Bugoma forest under threat again as more 2000Ha is dished to investors

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By witnessradio.org Team

Hoima – Uganda – the Bunyoro-Kitara kingdom has once again leased out another part of Bugoma Forest to another investor, witnessradio.org has learnt. The Bugoma Forest is a protected tropical forest and covers an area of 401 square kilometres (155 square miles/40,100 hectares).

This is happening even before the first case about the lease out of 6000 hectares of part of the forest for sugar cane growing isn’t disposed of.

witnessradio.org‘s investigations indicate that the kingdom has leased out another 2000 hectares of land to a one Mustafa Zayidi for Sugar cane growing.

Zayidi has already started on the clearing process after acquiring an order from court okaying the same.

On the 30th of June 2020, the High Court sitting in Masindi issued an order okaying the clearing of the Forest land to pave way for Sugar cane growing, a decision that has been highly criticized by lawyers and activists.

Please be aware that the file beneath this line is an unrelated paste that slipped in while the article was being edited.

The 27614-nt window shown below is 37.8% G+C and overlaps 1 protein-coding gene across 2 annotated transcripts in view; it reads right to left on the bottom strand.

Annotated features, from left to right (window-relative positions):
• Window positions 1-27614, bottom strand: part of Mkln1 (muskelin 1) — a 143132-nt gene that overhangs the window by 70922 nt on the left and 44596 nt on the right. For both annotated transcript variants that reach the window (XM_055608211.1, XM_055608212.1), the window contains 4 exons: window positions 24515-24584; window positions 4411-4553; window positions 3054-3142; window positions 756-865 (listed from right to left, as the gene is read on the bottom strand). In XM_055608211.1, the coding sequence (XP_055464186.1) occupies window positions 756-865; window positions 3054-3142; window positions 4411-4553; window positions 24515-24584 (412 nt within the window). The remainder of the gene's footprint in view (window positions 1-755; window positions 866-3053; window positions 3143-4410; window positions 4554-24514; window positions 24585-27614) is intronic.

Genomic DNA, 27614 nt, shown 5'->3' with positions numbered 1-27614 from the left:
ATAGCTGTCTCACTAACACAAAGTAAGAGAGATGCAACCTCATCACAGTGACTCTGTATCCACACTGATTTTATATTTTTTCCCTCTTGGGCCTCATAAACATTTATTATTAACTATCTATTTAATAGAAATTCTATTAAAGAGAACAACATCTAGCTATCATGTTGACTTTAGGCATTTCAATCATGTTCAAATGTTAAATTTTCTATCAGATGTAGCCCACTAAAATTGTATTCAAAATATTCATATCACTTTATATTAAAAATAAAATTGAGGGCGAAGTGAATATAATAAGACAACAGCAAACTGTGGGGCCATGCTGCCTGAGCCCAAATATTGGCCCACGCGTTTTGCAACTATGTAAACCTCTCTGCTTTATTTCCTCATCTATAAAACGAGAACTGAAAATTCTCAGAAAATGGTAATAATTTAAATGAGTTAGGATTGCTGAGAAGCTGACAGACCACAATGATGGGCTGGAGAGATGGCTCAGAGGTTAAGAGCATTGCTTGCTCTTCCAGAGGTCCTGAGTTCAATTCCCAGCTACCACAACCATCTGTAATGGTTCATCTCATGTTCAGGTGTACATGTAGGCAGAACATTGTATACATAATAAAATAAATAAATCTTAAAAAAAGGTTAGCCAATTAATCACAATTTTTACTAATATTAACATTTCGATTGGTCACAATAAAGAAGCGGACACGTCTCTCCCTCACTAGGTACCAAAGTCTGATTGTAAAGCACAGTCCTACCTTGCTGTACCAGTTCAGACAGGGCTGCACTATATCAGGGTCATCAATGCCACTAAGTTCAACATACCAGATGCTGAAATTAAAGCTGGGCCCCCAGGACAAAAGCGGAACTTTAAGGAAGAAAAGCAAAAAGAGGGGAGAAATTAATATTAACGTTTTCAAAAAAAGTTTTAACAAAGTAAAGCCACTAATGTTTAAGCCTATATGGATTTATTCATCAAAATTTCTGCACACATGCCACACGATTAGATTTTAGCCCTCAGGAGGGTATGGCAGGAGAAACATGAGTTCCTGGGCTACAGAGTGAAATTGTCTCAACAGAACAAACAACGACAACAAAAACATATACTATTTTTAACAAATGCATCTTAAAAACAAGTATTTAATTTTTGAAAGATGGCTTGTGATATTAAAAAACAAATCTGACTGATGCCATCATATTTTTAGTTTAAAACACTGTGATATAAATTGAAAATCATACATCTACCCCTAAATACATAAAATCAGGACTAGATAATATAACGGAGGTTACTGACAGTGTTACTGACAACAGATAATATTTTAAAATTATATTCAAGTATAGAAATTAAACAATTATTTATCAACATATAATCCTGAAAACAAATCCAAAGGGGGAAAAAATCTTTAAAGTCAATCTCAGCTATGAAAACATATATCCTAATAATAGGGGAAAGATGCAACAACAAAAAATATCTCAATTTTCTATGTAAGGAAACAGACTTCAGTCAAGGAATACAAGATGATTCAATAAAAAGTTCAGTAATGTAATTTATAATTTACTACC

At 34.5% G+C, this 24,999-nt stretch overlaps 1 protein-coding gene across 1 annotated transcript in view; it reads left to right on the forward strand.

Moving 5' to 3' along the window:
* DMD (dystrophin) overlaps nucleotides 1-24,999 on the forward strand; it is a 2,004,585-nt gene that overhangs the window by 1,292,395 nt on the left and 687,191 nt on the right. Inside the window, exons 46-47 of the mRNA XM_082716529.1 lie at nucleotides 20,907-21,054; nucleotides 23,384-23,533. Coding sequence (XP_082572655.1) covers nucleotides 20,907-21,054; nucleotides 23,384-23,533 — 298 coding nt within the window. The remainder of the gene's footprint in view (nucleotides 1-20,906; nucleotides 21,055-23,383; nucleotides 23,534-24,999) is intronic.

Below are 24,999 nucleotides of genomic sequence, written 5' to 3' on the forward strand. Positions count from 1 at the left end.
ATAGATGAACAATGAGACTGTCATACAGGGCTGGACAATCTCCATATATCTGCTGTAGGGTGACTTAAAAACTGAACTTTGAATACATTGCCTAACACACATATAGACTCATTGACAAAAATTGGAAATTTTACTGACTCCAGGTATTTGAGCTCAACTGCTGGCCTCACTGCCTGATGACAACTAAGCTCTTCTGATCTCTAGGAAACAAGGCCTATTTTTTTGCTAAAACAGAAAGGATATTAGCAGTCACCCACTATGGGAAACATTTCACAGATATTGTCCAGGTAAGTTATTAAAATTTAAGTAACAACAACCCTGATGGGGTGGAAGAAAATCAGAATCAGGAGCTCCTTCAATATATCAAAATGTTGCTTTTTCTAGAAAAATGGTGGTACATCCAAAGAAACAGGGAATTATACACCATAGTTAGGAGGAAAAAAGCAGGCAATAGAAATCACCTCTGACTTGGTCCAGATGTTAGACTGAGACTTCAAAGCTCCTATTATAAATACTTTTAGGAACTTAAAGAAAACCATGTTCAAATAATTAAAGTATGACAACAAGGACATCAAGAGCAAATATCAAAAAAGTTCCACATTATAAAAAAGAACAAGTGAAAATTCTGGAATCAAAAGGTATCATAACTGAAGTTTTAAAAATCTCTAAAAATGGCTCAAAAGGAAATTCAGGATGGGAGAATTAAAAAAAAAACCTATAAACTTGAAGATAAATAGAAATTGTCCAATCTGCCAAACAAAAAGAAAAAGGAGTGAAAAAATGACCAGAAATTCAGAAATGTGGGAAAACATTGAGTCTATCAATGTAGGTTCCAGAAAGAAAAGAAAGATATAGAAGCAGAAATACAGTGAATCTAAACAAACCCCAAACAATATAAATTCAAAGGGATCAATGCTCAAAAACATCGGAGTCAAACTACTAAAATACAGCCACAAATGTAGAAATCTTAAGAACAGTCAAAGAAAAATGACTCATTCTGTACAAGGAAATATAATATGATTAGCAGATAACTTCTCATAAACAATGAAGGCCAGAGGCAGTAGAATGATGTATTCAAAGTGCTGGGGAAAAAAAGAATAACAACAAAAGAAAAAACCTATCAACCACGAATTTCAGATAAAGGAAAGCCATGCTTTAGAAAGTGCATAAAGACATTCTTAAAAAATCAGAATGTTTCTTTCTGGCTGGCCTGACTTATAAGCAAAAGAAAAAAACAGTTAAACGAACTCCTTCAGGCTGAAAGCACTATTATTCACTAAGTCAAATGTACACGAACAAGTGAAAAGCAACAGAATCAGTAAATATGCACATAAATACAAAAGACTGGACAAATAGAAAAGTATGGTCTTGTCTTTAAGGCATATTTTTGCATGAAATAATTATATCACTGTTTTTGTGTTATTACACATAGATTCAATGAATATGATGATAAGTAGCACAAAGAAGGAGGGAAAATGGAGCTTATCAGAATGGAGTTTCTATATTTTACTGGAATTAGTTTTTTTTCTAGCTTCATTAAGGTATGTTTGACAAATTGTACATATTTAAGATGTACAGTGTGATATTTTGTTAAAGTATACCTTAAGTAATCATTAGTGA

This happened even when the main suit filed resulting from deployment and establishment of a military detach to stop the clearing of the forest has not been settled.

Mustafa Zayid rushed to court and sued National Forestry Authority after it blocked his workers from clearing the forest and deploying security personnel to guard the area but before this could be settled, the same court issued an order giving him a green light to continue with the planned project.

This is happening as National Forestry Authority continues to battle Hoima Sugar Company that also claims ownership of 6000 hectares of Bugoma Forest land.

The land was leased to Hoima Sugar, which has a 70% shareholding in Kinyara Sugar Works in neighbouring Masindi district, in 2016 for 99 years by Solomon Iguru Gafabusa, king of the ancient kingdom of Bunyoro-Kitara. He said the leased area was ancestral land and not part of the protected forest.

In 2019, the court ruled that the land, leased to Hoima Sugar Company Ltd, lay outside the protected area of the forest. The court ordered the National Forestry Authority (NFA), mandated by the law to protect forests, to vacate the land and remove the military officers who had been guarding it but NFA has since appealed the decision.